Amber Rose says her boobs have gotten “stupid heavy”—and she wants to do something about it.
In a new Instagram post showing her body in a low-cut tank top, Amber said she’s thinking about getting a breast reduction. “My back hurts and I can’t wear cute lil shirts without a grandma bra,” she wrote in the caption. “I’m really scared of the lollipop scars tho… any advice? Are there any ladies out there that are much happier even though you have breast-reduction scars? And no I don’t have implants so they can’t just cut around the nipples.” She also urged women to tell her about their experiences.
Breast-reduction surgery is done by removing skin and breast tissue, and a breast lift is part of the procedure, says Matthew Schulman, M.D., a board-certified plastic surgeon in New York City. “This means that the new smaller breast will be lifted to a more youthful position and the areolas will be made smaller and positioned higher on the breast mound,” he says. Amber is right—there are scars associated with getting a breast reduction, but the amount of scarring depends on how much breast volume needs to be removed, Schulman says. “Surprisingly, the discomfort level after the surgery is low,” he says. “Most of my patients do not report any significant pain.”
Women typically undergo breast-reduction surgery because they suffer from back, shoulder, and neck pain, as well as frequent rashes in the folds of their breasts, Schulman says. And most are thrilled with the results. “Breast reduction surgery has one of the highest satisfaction rates among all plastic surgery procedures because of the immediate improvement in lifestyle,” he says. “Women are able to be more active, live pain free, and have an improved quality of life.”
Amber isn’t the first celebrity to open up about this topic. Here are a few others who have discussed it:
Ariel has been incredibly candid about her surgery, which she had done in 2015, taking her from a size 32F cup to a 34D. “Being a 5-foot-tall girl and having extremely large breasts is really ostracizing and excruciatingly painful,” she told People in 2016. “But I didn’t really express how I felt about that.” She says it was the pain that ultimately made her decide to go under the knife. “It was an instant weight lifted off my chest—both literally and figuratively,” she says of the surgery. “There’s a confidence you find when you finally feel right in your body.”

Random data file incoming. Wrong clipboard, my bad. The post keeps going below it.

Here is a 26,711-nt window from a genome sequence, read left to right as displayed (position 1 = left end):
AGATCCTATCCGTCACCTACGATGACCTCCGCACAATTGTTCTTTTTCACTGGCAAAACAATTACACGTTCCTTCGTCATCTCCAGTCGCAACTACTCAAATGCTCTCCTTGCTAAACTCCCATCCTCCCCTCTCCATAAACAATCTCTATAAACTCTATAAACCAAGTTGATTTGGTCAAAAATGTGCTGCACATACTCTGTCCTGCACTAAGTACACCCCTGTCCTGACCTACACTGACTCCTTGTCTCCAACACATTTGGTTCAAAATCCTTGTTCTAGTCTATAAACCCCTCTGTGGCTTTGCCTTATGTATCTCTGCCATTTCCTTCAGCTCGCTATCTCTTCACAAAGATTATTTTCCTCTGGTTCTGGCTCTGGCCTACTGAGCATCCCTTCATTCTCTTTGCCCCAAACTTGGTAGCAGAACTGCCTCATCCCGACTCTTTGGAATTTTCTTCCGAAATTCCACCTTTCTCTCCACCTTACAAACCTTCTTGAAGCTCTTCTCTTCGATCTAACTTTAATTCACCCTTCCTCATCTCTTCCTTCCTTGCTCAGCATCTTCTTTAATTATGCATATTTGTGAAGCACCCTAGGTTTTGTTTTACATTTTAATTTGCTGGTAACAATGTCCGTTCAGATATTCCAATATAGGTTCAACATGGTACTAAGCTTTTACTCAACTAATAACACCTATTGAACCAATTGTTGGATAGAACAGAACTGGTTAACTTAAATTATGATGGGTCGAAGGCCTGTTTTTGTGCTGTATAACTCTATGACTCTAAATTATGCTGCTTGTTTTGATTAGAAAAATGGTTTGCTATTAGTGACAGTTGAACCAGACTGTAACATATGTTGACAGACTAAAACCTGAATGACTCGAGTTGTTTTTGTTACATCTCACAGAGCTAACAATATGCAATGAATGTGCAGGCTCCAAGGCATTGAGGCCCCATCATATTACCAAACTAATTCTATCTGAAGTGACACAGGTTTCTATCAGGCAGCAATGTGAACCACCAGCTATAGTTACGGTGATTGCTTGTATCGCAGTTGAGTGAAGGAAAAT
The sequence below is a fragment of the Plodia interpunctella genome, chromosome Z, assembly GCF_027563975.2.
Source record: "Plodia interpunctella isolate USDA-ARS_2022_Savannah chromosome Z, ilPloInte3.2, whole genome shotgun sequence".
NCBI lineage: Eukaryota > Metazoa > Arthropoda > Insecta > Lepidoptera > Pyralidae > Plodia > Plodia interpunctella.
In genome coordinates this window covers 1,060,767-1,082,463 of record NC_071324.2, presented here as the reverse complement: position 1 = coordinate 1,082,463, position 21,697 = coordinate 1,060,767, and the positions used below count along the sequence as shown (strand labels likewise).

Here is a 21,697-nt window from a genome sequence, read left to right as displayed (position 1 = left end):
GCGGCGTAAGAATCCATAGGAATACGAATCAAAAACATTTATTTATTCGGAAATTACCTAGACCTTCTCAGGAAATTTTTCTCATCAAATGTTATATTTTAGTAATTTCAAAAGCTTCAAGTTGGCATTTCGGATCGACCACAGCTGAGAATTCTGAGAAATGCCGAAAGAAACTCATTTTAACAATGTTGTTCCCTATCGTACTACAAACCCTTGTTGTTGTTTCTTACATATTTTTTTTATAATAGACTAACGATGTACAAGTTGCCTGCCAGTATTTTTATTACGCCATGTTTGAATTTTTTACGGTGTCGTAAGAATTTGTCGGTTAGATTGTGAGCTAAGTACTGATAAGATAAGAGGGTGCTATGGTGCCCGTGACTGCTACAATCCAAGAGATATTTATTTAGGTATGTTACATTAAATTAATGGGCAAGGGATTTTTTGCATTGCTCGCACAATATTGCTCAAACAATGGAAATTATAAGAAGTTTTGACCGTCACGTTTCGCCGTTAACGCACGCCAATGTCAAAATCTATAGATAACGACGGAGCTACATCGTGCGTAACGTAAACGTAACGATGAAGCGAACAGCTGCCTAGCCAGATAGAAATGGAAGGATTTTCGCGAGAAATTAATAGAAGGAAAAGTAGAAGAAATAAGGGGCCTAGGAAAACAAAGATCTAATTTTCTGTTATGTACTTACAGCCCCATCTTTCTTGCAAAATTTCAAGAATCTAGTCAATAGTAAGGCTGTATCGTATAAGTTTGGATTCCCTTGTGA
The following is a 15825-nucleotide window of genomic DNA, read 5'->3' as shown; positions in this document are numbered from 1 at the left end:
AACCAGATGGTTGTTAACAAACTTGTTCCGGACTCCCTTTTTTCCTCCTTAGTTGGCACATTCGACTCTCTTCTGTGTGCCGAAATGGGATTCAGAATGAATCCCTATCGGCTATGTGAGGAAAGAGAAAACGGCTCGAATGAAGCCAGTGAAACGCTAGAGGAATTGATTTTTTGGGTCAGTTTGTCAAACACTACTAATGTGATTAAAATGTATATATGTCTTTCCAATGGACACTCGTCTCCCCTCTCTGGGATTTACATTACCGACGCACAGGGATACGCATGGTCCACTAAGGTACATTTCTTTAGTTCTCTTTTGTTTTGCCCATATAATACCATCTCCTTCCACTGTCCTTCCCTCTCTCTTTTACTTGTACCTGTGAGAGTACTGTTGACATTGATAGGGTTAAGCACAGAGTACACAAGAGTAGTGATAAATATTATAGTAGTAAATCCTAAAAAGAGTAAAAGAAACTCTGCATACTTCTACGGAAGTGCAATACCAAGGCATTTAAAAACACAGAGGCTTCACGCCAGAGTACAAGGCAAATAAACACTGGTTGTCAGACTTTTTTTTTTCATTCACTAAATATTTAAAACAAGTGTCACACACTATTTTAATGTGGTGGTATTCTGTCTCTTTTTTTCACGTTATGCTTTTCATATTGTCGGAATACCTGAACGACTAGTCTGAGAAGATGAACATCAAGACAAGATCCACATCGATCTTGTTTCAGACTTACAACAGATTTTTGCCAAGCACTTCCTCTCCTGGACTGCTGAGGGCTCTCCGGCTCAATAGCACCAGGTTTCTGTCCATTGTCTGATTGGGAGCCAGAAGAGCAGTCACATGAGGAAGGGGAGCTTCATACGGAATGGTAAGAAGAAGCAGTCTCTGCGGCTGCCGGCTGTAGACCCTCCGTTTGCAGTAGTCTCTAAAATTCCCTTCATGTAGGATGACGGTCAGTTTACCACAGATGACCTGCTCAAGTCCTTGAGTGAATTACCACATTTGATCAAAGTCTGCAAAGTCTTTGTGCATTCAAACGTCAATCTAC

RELATED: JESSICA SIMPSON JUST POSTED A STUNNING TOPLESS PHOTO TO CELEBRATE HER BIRTHDAY
The Real Housewives of New Jersey star told Life & Style that she had her breasts reduced after she felt self-conscious and suffered back pain from implants that were too big. “I was uncomfortable and felt like I was carrying a child around with me all the time,” she said. “Plus, you don’t realize it until you have big boobs, but they’re a pain when it comes to dressing.”
The actress had breast reduction surgery in 2003 to help get rid of shoulder and back pain. “I didn’t want to get it. But I had lost 25 pounds and my breasts didn’t go anywhere! I was still carrying that load. I didn’t quite want them to be this small,” she told People. She says she went from an E or F cup to a DD, although she wanted to be a DDD. “They took one D too many! So that was hard to deal with. And there’s scarring and stitches. It was painful. I missed my old look,” she said.
Kris is pretty open about the work she’s had done, and that includes her breast reduction. She told Hollywood Life in 2016 that she had her implants taken out and replaced with smaller tatas because she felt they were “too big and matronly.”
The comedian told Inked magazine that she had the surgery done before she became famous. “I had boobs like Dolly Parton,” she said. “I did nothing but try to hide them my whole life and as soon as I was in college I was like, ‘These have got to go.’”
RELATED: THIS BIKINI HACK WILL CHANGE THE GAME FOR WOMEN WITH BIG BOOBS
The Millionaire Matchmaker star told Life & Style that her breast reduction gave her more confidence, and she had another one years later. “I felt…young again!” she said.
This article originally appeared on Women’s Health